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June 26, 2017
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Redwood Birkhill Ltd v HMRC - Is a Bulk Buying Scheme a Taxable Supply?

In the case of Redwood Birkhill Ltd v HMRC, the First-Tier Tribunal found that a scheme whereby a third party arranged discounts on behalf of other business in return for retaining a portion of the discount received was a taxable supply on which VAT was due.

Businesses using similar arrangements may wish to examine their own VAT responsibilities in light of the Tribunal’s decision.

Background

  • Redwood Birkhill Ltd (“Redwood”) negotiated on behalf of different types of public houses which can be broadly divided between (a) Redwood’s own establishments which it managed, and (b) public houses run by tenanted publicans or which Redwood only part invested in (“the Publicans”).
  • Redwood negotiated with two major brewers ("the Brewers") for a range of beer, lager, cider, wines, spirits and minerals.
  • By arranging the orders on behalf of itself and the Publicans, Redwood was able to negotiate a discount from the Brewers.  The Brewers would normally pay this discount directly to Redwood.
  • Redwood would in turn pass on a portion of the discount to the Publicans and would retain a portion for itself.  The retained element was not disclosed to the Publicans.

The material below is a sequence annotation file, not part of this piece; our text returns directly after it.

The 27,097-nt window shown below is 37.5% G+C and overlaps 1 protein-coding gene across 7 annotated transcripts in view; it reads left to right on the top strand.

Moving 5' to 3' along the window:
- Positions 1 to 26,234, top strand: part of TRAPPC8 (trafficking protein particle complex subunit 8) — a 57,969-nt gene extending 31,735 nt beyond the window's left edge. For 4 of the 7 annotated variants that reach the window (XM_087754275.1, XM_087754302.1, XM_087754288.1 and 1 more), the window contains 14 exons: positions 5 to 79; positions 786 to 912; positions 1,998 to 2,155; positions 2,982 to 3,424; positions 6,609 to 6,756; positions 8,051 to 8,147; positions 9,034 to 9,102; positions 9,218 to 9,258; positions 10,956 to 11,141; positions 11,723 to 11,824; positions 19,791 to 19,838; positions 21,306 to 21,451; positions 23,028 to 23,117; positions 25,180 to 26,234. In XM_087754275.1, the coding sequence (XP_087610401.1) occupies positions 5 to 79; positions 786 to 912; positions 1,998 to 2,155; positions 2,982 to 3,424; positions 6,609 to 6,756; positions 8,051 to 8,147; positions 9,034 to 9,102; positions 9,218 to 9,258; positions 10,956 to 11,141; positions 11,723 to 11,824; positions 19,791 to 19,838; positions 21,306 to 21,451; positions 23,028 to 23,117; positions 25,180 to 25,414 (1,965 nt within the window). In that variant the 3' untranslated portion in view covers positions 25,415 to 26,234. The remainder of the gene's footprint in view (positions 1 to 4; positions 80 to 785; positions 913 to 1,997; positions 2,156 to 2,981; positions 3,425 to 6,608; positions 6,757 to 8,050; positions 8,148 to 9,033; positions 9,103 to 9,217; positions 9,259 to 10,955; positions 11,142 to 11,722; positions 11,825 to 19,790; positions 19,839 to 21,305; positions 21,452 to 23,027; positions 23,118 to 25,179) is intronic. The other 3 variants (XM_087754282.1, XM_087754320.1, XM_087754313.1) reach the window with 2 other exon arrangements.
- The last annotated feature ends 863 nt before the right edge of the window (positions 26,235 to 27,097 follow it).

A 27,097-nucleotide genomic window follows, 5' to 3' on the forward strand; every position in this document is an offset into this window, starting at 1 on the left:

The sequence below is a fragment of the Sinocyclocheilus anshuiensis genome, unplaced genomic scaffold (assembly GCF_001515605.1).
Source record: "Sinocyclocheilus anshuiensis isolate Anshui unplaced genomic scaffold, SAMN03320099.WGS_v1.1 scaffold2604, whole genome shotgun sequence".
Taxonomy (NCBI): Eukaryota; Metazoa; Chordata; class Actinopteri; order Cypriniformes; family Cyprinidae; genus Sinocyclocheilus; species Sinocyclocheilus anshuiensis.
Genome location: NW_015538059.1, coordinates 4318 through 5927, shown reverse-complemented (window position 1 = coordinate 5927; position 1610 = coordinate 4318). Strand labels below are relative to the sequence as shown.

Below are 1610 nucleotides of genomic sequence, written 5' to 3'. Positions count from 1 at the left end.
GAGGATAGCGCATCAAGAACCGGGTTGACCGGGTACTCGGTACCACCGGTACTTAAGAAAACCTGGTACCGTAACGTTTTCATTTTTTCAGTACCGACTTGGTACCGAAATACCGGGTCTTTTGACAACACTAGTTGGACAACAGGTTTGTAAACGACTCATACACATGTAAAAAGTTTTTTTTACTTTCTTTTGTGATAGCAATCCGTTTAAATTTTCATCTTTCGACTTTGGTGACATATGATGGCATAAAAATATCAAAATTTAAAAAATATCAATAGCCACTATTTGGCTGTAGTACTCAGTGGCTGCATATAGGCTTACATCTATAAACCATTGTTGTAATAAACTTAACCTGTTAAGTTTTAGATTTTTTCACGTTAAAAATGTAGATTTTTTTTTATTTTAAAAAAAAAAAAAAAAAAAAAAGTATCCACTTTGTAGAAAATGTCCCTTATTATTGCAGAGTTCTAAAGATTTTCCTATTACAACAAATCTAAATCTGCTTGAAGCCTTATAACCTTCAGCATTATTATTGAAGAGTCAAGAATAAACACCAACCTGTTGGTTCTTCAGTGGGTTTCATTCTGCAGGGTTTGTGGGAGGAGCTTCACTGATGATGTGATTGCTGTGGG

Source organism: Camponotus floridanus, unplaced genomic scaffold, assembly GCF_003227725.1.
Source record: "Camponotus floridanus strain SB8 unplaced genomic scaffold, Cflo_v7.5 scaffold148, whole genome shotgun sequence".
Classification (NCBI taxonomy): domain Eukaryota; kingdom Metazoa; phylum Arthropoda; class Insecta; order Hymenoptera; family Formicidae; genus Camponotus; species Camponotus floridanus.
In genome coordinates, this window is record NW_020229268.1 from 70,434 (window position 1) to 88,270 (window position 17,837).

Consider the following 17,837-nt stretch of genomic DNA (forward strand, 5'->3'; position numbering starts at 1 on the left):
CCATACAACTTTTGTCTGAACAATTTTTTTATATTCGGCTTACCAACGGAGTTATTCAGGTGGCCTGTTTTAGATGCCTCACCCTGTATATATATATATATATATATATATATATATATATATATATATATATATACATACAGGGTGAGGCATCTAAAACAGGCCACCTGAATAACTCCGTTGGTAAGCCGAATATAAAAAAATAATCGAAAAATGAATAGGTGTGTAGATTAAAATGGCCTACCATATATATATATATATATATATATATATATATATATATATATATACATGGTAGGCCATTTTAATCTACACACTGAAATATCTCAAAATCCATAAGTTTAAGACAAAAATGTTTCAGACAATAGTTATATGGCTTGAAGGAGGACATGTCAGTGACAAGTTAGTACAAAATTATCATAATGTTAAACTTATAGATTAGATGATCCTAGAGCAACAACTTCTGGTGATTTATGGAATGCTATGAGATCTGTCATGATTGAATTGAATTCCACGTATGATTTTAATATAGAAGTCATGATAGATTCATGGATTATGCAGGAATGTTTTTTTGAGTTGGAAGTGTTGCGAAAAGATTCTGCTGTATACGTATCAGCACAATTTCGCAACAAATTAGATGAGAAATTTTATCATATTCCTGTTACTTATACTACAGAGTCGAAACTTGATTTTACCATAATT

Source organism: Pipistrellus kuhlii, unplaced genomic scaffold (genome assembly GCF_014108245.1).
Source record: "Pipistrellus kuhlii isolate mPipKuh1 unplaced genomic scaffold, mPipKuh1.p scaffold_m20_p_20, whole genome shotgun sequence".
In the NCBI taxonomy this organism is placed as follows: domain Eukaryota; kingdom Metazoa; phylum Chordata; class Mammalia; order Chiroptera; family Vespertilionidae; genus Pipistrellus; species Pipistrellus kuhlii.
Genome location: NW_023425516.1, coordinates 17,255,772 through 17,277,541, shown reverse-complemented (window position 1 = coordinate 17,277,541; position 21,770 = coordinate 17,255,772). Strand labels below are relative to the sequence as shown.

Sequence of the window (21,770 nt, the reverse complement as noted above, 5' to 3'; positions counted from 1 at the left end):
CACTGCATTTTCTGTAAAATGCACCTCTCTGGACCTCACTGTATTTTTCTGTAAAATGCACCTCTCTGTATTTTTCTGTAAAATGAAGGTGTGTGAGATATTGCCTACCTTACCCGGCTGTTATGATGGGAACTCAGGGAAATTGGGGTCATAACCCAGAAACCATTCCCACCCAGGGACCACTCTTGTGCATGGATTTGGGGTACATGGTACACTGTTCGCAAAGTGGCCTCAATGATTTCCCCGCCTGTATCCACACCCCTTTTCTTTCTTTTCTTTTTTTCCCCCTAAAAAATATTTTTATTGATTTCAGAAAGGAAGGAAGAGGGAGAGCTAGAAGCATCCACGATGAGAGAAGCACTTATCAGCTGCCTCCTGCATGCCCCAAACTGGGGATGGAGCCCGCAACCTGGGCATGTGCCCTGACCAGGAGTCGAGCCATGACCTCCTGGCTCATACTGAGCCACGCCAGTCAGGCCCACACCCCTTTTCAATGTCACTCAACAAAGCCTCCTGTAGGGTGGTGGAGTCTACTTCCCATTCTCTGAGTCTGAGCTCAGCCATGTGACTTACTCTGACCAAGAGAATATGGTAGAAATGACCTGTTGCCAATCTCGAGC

• This arrangement effectively allowed Redwood to make a profit from organising the discounts and allowed the Publicans to obtain higher discounts than they would otherwise be able to obtain if they dealt with the Brewers individually.
  • In 2015 HMRC issued a ruling that Redwood was making a taxable supply of purchasing services to the Publicans for which the consideration was Redwood’s retained discount.

The Case

The central issues for the Tribunal were:

  1. Who was making a supply?
  2. What was the supply?
  3. Whom was it made to?

A number of arguments and counterarguments were advanced by both parties but the key ones were:

  • Redwood’s argument that it was not acting as an agent for, or on a commission sharing arrangement with, the Publicans.  Redwood insisted that there was no written agreements, it was under no obligation to pay the whole discount, and that the Publicans could not sue for it.
  • HMRC’s assertion that it was Redwood who made supplies to the Publicans; the supply being the service of achieving discounts for the Publicans.  Redwood dismissed this saying that any money that did change hands was from Redwood to the Publicans, not the other way round as is usually the case with a buyer and seller.
  • Redwood’s argument that if there were supplies it was only of the Publican’s barrelage to Redwood or exclusivity arranged by Redwood to the Brewers.  This argument was complex but broadly meant that Redwood would not have been obliged to account for VAT on its retained discount.

The Decision

The Tribunal noted that ‘supply’ is not defined in the VAT legislation and that it had to look at the economic and commercial reality of the transactions.

The Tribunal found in favour of HMRC and held that there was a supply by Redwood which consisted of arranging and obtaining the Publicans’ discount.  The consideration for this service was Redwood’s retained discount upon which VAT was due.

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